Crucial to the timing of this story is the fact that the collective memory of the unhappy ending to the last of the Crusades had by now thoroughly receded. Over recent centuries, the European spirit of adventure and the instinct for exploration and for exploration had found ample room in the New World and in the Far East . As Britain ’s  empire grew to such proportions that the sun never set upon it, a new significance was attached to Egypt , Syria , Lebanon , and “the Holy Land” – all of it now seen as a great bridge between the Mediterranean world and India . 

Europe takes up the task of Protection of the Jews and Christian in the Ottoman empire

All of this work was carried out without the necessity of declaring formal empire over the region – a striking contrast to the chapters of European interest in Africa and Asia in the same time period. Equally, all of this activity provided opportunity and pious cover for expression of European Christian concern for the Jews and the Christians of the region – people whom Europeans had virtually lost sight of for several hundred years.

This expression of support for Christians and for Jews in the region materialized just in time. The mid-to-late Nineteenth Century was marked by spectacular examples of popular Muslim rage directed against Jews, while the local Christian communities stood aside, content to let wrath fall upon the Christ-killers rather than upon themselves. In picturing the effects of this characteristic Muslim rage we are assisted these days by television news coverage of recent events in Pakistan and Afghanistan – enraged mobs attacking and burning down churches, gang-rapes of Christian girls, government leaders standing by, fearful to intervene or actually cheering on the violence. This is not happening to Jews today in Arab Middle East – for the good and sufficient reason that the Jews have all been driven out during our lifetime. 

The Damascus Blood Libel and its aftermath

One memorable instance of mob violence against Jews is usually mentioned in the general histories of this period. This was the Damascus Blood Libel of 1840.

In this instance, mob violence was triggered by the disappearance of a French priest and the quick emergence of the story that he had been murdered and his blood – all of it — collected for the purpose of making thematzoh bread that Jews use for Passover. Jews have been doing this for  centuries, as everyone knew. Versions of this story circulated widely in Medieval European times, usually surfacing afresh whenever a boy disappeared without a known reason. In the case of Damascus in 1840, the leaders of the local Jewish community were arrested. Those who did not die under torture saved their lives by publicly proclaiming their conversion to  Islam. The synagogue was besieged and its scrolls were destroyed. A particularly painful feature of this particular case was that the accusations of ritual murder that triggered it came from certain French monks serving in Syria .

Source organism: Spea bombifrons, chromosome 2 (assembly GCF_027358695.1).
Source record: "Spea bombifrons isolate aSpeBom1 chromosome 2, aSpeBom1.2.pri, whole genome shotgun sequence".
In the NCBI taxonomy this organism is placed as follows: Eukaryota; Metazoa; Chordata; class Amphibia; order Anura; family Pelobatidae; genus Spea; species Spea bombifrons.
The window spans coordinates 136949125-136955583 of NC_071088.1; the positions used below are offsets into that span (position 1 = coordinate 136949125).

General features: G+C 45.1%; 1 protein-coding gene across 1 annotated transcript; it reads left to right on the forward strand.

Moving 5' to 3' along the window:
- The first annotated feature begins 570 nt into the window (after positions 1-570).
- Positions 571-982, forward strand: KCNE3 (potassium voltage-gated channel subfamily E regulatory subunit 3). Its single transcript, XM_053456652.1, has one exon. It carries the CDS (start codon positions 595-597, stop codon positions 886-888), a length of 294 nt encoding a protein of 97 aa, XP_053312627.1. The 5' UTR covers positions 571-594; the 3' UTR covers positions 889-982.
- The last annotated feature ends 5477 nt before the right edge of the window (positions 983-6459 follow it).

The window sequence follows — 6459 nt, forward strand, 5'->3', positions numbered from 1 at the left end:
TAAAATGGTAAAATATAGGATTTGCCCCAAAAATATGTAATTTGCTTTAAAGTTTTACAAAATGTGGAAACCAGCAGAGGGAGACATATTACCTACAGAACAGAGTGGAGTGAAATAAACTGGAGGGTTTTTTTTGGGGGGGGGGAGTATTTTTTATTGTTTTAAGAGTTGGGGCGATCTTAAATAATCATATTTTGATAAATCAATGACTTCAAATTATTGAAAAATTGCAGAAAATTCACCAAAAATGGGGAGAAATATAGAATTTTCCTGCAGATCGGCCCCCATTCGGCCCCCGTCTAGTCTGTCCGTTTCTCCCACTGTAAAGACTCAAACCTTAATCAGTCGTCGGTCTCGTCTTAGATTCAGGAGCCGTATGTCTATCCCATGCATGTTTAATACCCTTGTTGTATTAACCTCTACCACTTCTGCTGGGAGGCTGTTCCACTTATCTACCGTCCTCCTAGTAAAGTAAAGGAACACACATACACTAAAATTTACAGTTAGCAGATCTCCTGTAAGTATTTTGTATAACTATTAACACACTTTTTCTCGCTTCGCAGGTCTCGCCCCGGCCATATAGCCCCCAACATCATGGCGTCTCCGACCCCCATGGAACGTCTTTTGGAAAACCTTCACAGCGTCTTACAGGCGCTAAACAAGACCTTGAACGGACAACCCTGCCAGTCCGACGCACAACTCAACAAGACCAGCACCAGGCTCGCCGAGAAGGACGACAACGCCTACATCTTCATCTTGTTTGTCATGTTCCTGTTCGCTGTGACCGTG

Anti-Jewish mayhem on this scale was not new in the region. What was new about this Nineteenth Century episode was that it was observed by Europeans and described in  diplomatic dispatches. News about future events of this kind henceforth travelled by telegraph to European and American newspapers and were instantly discussed all over the western world.

The violence in Damascus might have gone on forever had it not been for the intervention at the court of the Sultan of the government of Great Britain, led by Prime Minister Lord Melbourne and Foreign Minister Lord Palmerston, who compelled the Sultan to accept England as the rightful Protector of the Jews and Christian minorities of his Empire and to open the doors to English missionaries.  From 1840 onward, Britain built around her self-appointed  role as protector of the Jews a  permanent diplomatic presence in the heart of the Old City of  Jerusalem, where its consulate stood at the side of the newly built Christ Church , just inside Jaffa Gate.

A decisive role in this event was played by the Seventh Lord Shaftesbury, the master-spirit behind England ’s great missionary and evangelical empire of those days and, not incidentally, the nephew-in-law of Melbourne and the stepson-in-law of Melbourne . The British public took up cheerfully the obligation of protection of the Jews, partly in hope of winning their conversion, but fundamentally as a humanitarian obligation expressed in terms which would nowadays be considered un thinkable: in defense of the common heritage of Judaism and Christianity.